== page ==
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@first2summit: When I say officer, I don't include NCOs. They're non-commissioned and are enlisted. Officers are those who went to college and/or the academies and graduated and received a commission. When I say other officers don't respect them I mean other commissioned officers. Because it is a fact that they don't respect them. If someone's grades and extra curriculars and test scores are so good they could easily get a scholarship to just about any school they'd like to go to. To say it's an either go to the academy or suck rocks for years (and by the way you don't just get an appointment to go to OCS from being enlisted, you still have to have a 4 year degree) proposition tells me you're not quite sure how it all works. The days of promotions to the officer ranks based on just being awesome are long, long gone. Now, you can become a warrant officer without having a 4 year degree and those men and women are generally pretty great. But they've been enlisted and been there done that.

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@zuiquan: BTW - this divide occurs in the civilian world as well - those who worked their way up v. the MBAs. And I've posed the same question to those who knock getting an MBA.

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@first2summit: I take it you've not been in the military? Having worked in both I can tell you that they are completely different cultures. There's no "working your way up" to a commission in the military. You have to have a 4 year degree. Full stop. Becoming an NCO is a matter of time and if you don't perform adequately you're shown the door. There are limits on how long you're allowed to stay in the military without progressing through the ranks. Stay too long at a certain rank and don't do the things you need to do to make the next rank and you're gone. This is true for both officers and enlisted. Nobody is jealous that someone went to the academy. Nobody gives a crap where you went to school or didn't. It's all about getting the job done. There's no resting on past laurels. But if you make it all about where you went to school because of "awesome", you're going to be a problem. And most of them are. Because they have a ridiculously inflated sense of self-worth that is not reality.

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@zuiquan: No, I turned down an appointment. My father, grandfather, etc all went to one academy or another.

But you didn't answer my question.

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@first2summit: I did answer your question in that it's not based in reality so the situation you presented is not one which is actually possible. Here's my point: going to the academy does not automatically make you a good leader. In fact, it's usually the opposite. The reason the academies exist is to make good leaders. If they fail at their mandate then what is the point of having them?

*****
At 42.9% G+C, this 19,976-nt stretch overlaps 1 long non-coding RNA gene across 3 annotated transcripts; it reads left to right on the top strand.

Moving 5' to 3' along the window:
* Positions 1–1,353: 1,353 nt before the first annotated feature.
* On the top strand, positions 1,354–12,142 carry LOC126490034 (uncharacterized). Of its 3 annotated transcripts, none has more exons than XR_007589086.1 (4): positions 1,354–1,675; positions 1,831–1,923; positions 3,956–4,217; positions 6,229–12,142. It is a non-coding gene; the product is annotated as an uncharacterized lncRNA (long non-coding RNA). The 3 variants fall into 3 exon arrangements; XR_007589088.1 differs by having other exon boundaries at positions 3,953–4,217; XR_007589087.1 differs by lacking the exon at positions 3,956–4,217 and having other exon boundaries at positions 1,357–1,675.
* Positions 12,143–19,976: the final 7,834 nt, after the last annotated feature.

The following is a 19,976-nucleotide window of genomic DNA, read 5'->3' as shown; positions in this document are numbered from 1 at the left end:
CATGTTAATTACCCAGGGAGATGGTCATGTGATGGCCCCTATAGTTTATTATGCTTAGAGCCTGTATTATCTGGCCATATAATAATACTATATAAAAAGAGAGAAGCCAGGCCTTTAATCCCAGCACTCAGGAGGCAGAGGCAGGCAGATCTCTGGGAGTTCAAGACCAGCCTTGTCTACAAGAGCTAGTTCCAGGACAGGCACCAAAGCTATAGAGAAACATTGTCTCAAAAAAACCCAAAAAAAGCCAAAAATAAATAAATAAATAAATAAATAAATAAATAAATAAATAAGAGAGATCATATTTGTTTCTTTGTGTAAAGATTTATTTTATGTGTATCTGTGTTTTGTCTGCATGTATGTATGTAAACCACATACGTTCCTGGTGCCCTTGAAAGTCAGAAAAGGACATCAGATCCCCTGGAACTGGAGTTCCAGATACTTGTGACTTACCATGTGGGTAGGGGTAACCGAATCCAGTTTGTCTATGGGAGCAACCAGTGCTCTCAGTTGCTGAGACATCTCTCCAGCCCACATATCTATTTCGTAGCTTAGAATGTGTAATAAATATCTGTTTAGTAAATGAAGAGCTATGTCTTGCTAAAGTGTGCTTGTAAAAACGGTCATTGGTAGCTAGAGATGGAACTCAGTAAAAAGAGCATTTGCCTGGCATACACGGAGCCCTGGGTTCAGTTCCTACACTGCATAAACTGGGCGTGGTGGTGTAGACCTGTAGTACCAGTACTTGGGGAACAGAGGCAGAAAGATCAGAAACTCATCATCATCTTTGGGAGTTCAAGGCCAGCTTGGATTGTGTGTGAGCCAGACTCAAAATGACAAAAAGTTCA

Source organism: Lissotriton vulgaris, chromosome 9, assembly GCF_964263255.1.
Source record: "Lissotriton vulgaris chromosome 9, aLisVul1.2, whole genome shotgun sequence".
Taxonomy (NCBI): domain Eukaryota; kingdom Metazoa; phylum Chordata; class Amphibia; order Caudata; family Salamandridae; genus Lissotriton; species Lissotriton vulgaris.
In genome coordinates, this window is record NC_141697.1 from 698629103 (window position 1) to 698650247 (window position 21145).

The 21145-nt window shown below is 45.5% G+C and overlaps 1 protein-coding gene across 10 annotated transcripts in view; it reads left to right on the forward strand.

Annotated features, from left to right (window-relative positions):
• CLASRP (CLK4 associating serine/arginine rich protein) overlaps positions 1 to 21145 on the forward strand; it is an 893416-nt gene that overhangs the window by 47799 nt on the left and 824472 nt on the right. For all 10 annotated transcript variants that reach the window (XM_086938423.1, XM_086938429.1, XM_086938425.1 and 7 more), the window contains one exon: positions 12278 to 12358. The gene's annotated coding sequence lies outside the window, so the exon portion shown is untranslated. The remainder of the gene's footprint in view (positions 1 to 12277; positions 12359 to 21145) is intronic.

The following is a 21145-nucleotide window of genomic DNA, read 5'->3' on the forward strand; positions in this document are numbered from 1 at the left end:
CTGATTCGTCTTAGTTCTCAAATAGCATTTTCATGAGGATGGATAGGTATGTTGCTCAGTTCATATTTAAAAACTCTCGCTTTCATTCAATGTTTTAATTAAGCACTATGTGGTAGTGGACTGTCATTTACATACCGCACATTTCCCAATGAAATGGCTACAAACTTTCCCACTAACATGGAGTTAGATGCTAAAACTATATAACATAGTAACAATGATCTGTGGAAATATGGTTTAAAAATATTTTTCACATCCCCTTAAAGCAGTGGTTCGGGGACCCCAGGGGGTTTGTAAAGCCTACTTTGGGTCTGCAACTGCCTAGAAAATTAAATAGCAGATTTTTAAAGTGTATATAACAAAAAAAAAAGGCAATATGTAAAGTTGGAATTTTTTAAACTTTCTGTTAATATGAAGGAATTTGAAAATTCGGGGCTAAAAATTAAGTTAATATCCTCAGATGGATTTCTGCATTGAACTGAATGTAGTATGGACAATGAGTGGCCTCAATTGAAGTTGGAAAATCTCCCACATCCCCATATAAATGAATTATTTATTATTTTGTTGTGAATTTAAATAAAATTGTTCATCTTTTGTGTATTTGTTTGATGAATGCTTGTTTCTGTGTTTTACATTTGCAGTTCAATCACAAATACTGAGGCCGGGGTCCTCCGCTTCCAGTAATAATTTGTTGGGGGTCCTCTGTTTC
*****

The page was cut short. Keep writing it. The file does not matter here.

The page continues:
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@zuiquan: No you avoided it. It's a hypothetical...a thought experiment. And in refusing to answer it, you've answered it.

I understand your point - that if it doesn't turn out good leaders, then what's the point of having them and I would agree. But you've come to the conclusion based on your anecdotal experience that they don't. And that's the problem, it's anecdotal. How many have you met - many. We turn out thousands every year.

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@first2summit: OK, you show me scientifically verifiable studies that show the academies put out good leaders and I'll buy it. Until then, I'll go with my 23+ years of actual real-world experience. If your thought experiment is flawed because you don't quite understand the system in which you're proposing the experiment how can I possibly answer said question? I've already told you why your question is a non-starter, but I'll be glad to answer one if you'll base it in reality so that I can give you a reality based answer. You've given me a "Sophie's choice" that isn't applicable in the real world. I'm just curious though, what answer do you think I gave by not giving one?

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@first2summit: What's this "we" business all of a sudden? Are you somehow part of one of the academies, aside from being a legacy?

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@zuiquan: "We" as in the country, tax payers, etc.

Ok, I think we've reached an end point. Thanks.

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@first2summit: Ah, I get you. When you said we I thought maybe you had been sandbagging and had had an actual dog in the fight. As in you were a member of faculty or staff. Look, there's no shame in not knowing how the system works. It's completely opaque to outsiders and it changes and evolves over time. What was typical 30 or 40 years ago is now impossible and vice versa.

vote-for8vote-against

Yeah.
The fact that you're considering it probably means that the sentimental value isn't all that high..

I think most of these kinds of rings are just sold by the school to make money, so I'm assuming there is no special meaning/award related to it though (could be wrong of course).

I always think of it like this when I have trouble parting with something:
Would you be willing to BUY that ring for what you'd be able to sell it for?

vote-for2vote-against

depends what it means to you...